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Game developed to help school counselors assess suicide risk

WEST LAFAYETTE, Ind. — For school counselors, the first time helping a suicidal student can be an emotional trial by fire. To better prepare counselors for this type of charged situation, a Purdue University professor has developed a computer simulation for virtual training.

screenshots of suicide risk assessment simulation

These screen captures show parts of the Suicide Risk-Assessment Game, which is designed to help train students who might one day work with young people in need of counseling. The virtual training tool was developed by Carrie Wachter Morris, a Purdue assistant professor of counseling and development. (Images provided by Carrie Wachter Morris)

Carrie Wachter Morris is an assistant professor of counseling and development in Purdue’s Department of Educational Studies and a former counselor at facilities throughout North Carolina. She developed the Suicide Risk-Assessment Game, or SRAG, with the aid of a digital-content development grant from Information Technology at Purdue (ITaP), Purdue’s central information technology organization.

Of 34 grant applications submitted in 2008, Wachter Morris’ was one of 10 accepted, earning $15,000 and the use of ITaP resources toward developing the training tool.

SRAG’s concept and content is hers, but a team of student developers led by Terry Patterson, an educational technologist with ITaP’s emerging technologies group, oversaw the graphic design and programming.

“It wasn’t only the social impact on a very serious issue that appealed to the grant committee about the idea,” Patterson said. “This was a great opportunity for students to create a framework for a serious game that could be reused for other experience simulations.”

Wachter Morris intends SRAG to be “an emotional equalizer” that benefits school-counseling students at Purdue and also addresses the gap between counselor training and professional expectations.

“The more we’re worried about ourselves, the more we focus on us and not the clients,” she said.

Statistics from the U.S. Centers for Disease Control and Prevention showed that in 2007 14.5 percent of high school students seriously considered suicide in the previous 12 months, while 6.9 percent reported making at least one suicide attempt. A 2002 Brigham Young University survey of school counselors found 35 percent of respondents received no graduate-education training in crisis intervention, and 57 percent felt either “not at all” or “minimally” prepared for such intervention.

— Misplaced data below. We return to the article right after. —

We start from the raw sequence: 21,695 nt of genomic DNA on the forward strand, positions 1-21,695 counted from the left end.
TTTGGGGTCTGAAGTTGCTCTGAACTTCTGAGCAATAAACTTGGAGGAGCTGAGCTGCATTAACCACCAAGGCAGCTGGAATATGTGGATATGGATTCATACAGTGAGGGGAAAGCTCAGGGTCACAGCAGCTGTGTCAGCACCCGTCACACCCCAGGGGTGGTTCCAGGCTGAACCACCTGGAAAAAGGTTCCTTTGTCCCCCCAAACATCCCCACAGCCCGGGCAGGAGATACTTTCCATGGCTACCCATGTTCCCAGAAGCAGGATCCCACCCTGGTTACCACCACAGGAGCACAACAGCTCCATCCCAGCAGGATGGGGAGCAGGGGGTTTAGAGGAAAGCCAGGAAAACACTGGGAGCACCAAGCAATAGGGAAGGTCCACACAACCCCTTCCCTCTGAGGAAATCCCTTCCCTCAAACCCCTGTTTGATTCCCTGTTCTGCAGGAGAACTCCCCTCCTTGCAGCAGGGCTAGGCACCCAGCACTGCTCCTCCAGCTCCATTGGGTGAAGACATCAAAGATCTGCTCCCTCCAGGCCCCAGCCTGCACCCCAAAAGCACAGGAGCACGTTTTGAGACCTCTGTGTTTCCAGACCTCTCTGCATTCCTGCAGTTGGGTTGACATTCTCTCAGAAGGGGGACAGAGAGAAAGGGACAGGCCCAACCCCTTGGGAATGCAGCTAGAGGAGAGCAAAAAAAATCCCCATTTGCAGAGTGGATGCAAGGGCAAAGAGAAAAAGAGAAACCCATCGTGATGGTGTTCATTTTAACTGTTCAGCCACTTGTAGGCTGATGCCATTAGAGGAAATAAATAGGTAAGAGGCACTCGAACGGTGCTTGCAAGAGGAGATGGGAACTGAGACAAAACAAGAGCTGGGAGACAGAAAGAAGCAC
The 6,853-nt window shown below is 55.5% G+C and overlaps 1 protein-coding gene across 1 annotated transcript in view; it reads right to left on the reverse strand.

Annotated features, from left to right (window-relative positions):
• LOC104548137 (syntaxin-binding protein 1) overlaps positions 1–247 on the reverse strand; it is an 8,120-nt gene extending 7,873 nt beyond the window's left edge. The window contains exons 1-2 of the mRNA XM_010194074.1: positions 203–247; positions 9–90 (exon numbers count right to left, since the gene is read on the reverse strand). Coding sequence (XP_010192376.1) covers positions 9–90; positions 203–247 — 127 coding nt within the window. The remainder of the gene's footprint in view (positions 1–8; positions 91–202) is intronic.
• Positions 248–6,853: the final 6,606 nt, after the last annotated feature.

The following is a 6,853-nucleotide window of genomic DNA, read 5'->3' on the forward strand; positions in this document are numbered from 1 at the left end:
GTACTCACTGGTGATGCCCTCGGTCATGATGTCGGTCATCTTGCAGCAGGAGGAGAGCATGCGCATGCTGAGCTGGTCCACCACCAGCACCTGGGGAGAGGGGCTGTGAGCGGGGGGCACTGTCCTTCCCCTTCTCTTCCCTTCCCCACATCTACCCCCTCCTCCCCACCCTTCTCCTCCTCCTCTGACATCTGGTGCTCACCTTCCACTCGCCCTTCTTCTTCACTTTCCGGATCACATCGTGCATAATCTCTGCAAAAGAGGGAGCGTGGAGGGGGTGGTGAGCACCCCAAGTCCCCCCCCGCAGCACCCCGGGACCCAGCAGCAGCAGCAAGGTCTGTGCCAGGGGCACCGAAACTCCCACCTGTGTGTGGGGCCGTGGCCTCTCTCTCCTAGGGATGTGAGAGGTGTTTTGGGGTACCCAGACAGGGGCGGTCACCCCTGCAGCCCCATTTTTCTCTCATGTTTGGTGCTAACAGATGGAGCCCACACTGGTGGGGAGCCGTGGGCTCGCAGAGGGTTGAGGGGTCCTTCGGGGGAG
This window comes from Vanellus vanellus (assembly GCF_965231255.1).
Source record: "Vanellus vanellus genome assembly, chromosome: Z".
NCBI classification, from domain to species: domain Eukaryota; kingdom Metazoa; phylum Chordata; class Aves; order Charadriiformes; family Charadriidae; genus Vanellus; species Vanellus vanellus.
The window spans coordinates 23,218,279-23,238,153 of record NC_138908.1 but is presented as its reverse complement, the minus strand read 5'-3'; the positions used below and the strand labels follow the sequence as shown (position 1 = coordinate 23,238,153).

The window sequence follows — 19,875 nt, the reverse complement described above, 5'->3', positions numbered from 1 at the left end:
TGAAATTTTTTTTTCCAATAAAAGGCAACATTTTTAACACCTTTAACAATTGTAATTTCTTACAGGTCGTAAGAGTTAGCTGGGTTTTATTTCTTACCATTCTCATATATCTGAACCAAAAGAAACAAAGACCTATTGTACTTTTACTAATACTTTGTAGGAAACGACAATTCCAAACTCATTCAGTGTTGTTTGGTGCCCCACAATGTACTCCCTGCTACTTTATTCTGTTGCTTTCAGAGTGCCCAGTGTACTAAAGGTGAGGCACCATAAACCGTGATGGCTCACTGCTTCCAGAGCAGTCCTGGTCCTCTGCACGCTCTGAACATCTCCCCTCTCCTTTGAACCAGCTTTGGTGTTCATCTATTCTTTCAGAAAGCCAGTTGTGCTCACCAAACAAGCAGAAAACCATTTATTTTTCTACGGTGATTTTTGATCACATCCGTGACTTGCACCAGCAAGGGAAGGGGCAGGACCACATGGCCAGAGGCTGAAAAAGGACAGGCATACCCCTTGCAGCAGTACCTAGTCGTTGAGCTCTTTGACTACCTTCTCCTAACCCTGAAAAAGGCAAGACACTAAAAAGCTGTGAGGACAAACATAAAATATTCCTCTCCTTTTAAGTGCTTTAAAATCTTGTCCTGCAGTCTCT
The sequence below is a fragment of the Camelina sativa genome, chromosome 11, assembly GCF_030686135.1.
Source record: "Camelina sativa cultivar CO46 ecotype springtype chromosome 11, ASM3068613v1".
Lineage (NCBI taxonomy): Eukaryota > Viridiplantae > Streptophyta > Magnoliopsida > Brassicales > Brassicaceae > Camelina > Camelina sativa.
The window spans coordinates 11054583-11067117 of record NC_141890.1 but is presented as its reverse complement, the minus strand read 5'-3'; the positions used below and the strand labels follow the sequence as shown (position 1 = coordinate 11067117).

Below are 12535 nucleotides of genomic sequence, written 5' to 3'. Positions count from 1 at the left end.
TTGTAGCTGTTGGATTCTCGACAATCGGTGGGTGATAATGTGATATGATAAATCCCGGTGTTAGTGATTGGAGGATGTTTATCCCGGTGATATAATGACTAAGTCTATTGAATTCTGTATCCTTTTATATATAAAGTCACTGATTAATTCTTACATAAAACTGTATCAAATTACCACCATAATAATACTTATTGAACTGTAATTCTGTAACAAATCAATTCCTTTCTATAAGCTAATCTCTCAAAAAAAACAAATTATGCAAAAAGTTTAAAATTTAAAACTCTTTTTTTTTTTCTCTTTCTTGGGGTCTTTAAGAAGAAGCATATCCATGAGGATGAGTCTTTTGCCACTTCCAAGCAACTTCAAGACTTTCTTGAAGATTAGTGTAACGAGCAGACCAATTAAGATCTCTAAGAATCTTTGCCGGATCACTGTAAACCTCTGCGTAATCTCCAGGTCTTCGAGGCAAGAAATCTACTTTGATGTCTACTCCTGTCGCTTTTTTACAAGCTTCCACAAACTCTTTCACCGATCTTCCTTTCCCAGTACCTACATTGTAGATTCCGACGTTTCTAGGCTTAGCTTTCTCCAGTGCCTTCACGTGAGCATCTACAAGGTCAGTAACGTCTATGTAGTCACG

“As a field, we have to generate teaching tools that those without the background can effectively use,” Wachter Morris said. “Studies show that students we’re matriculating have spent more time during school playing video games than reading. Now that these students are entering graduate school, why not develop a tool from which they can learn in a medium with which they’re familiar?”

In gamer parlance, SRAG is a beat-the-clock title: A note has been found from a student planning to commit suicide Friday after school. Players have 40 in-game hours (30- 45 minutes in real time) to assess which one of five students is at imminent risk of suicide and which one is a false risk – meaning there might be danger signs to monitor in the future, but no worry of immediate harmful action.

SRAG’s scoring system requires players to forge a path to assessment rather than asking students outright if they’re suicidal. Their investigation is complicated by daily tasks generally required of school counselors in the real world, ranging from lunch duty to small-group counseling. Failing to address these tasks will result in a time-consuming penalty.

Should a player not correctly identify the imminently suicidal student before the clock runs out, SRAG offers a “deus ex machina” – or “out of the blue” – element to save the student.

Wachter Morris envisions SRAG one day helping to train resident advisers in college residence halls, other mental-health professionals and, perhaps, middle- and high-school students to recognize risk behaviors.

In December, Wachter Morris introduced SRAG to nine graduate students in her school-counseling seminar – most of whom have had counseling internships and practical experience. Although some suggested efforts to improve SRAG, the students generally appreciated its accuracy and the interface. She will soon run her training program through focus groups at Purdue and in the spring will send it to campuses around the country with school-counselor programs to receive feedback from instructors and students.

“SRAG is that half-step between in-class instruction and a student in front of you where it’s in the moment and you have to think on your feet,” Wachter Morris said.

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One Response to “Game developed to help school counselors assess suicide risk”

  1. DIANE Buttel says:

    How do we get this game to use with counselors and counseling interns?


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